28...Rc3 The pressure now is on White. The worst possible move is 29.Nd4 Qxd4 30.Rd1 Nf6 31.Rxd4 Nxg4 32.Rd7+ Kf6 and Black wins due to to White's back rank problem.

29.Nxd4?? This is a poison pawn. White is now in serious trouble. I think it is over.

Acirce, as I was saying on the Chessvibes boards, kaboom! :)

For anyone who think the match is not over just contemplate this: Kramnikj is supposed to beat Anand twice then win the rapid/blitz playoff. For him to beat Anand with black is a practical impossibility - with what defence to e4 or d4????. So he has 3 white games - he needs 3 wins to win or 2 to go into the tie break - no realistic chance.

It's clear Kramnik has chosen the wrong strategy: play for a draw with black and play to lose with white.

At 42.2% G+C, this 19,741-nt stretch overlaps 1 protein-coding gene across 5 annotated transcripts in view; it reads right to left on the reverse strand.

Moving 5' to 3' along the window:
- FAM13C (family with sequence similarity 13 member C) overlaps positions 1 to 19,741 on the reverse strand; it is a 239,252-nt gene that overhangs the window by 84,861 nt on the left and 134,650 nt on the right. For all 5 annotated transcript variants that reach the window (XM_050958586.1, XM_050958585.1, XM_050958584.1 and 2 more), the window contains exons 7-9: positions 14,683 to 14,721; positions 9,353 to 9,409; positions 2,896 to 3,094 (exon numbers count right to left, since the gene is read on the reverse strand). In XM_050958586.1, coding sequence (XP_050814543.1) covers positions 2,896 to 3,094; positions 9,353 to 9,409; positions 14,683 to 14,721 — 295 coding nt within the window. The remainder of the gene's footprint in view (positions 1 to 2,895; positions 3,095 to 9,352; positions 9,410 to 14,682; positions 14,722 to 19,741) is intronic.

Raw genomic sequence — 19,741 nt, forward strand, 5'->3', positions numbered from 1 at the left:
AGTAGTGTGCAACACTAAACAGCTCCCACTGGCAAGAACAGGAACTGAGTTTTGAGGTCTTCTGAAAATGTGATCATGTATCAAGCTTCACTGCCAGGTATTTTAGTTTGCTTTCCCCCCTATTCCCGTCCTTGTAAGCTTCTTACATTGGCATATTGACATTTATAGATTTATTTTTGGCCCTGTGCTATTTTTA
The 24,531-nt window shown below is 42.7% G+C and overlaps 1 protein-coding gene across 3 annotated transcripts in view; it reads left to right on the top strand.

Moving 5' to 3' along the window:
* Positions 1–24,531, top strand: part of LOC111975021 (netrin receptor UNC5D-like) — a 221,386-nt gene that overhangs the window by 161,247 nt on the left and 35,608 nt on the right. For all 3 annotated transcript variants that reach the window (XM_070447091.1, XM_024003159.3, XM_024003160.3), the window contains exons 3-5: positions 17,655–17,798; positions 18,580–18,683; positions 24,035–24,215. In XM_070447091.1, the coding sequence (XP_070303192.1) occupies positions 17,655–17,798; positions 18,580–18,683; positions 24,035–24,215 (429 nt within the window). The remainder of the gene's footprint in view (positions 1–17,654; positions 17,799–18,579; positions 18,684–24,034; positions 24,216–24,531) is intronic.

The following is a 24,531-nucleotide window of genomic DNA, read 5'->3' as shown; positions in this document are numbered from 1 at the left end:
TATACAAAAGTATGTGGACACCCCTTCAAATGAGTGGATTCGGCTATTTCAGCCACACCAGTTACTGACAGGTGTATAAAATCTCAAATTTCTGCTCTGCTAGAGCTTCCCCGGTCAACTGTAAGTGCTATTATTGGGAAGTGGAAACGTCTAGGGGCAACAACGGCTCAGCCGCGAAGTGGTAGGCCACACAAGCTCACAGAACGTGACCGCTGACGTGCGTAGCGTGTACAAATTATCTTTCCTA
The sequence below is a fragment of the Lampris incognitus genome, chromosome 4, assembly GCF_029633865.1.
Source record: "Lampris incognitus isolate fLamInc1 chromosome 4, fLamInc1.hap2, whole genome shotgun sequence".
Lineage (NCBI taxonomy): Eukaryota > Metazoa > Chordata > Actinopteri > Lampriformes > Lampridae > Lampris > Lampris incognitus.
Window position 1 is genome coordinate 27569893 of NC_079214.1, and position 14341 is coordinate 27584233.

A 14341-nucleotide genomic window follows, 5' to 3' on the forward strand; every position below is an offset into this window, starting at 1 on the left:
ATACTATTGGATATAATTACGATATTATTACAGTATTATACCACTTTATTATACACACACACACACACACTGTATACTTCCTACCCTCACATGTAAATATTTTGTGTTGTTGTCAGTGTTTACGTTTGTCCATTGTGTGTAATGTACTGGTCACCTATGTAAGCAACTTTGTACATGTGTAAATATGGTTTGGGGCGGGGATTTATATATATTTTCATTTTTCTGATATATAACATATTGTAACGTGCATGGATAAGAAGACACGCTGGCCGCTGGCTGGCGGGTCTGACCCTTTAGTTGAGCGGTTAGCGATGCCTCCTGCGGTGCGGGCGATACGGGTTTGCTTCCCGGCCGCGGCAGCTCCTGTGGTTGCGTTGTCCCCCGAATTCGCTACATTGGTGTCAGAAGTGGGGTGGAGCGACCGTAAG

Congrats to Anand. He came to play and that's all anyone could ask for. He deserves his lead.

Kramnik got demolished by Kamsky 4.5-1.5 in a candidates match so he is prone to collapses.

He did it again. Congratulations, Vishy!

Kramnik showed courage, risked to look silly with his opening choice, and now he does. I wonder if he can smile after this one.

I would add: For anyone who thinks the match is over, ponder this: We all know from our own experience that 1 mistake in chess can lose a game. Anand need only make 2 mistakes in 7 games and the match is tied up. Is the probabilty high? No. But this is a match between humans.

Kramnik will now need to press as Black. At minus one, he could afford to steer the Black games to drawish positions, and hope to equalize with White. That's not realistic at minus two.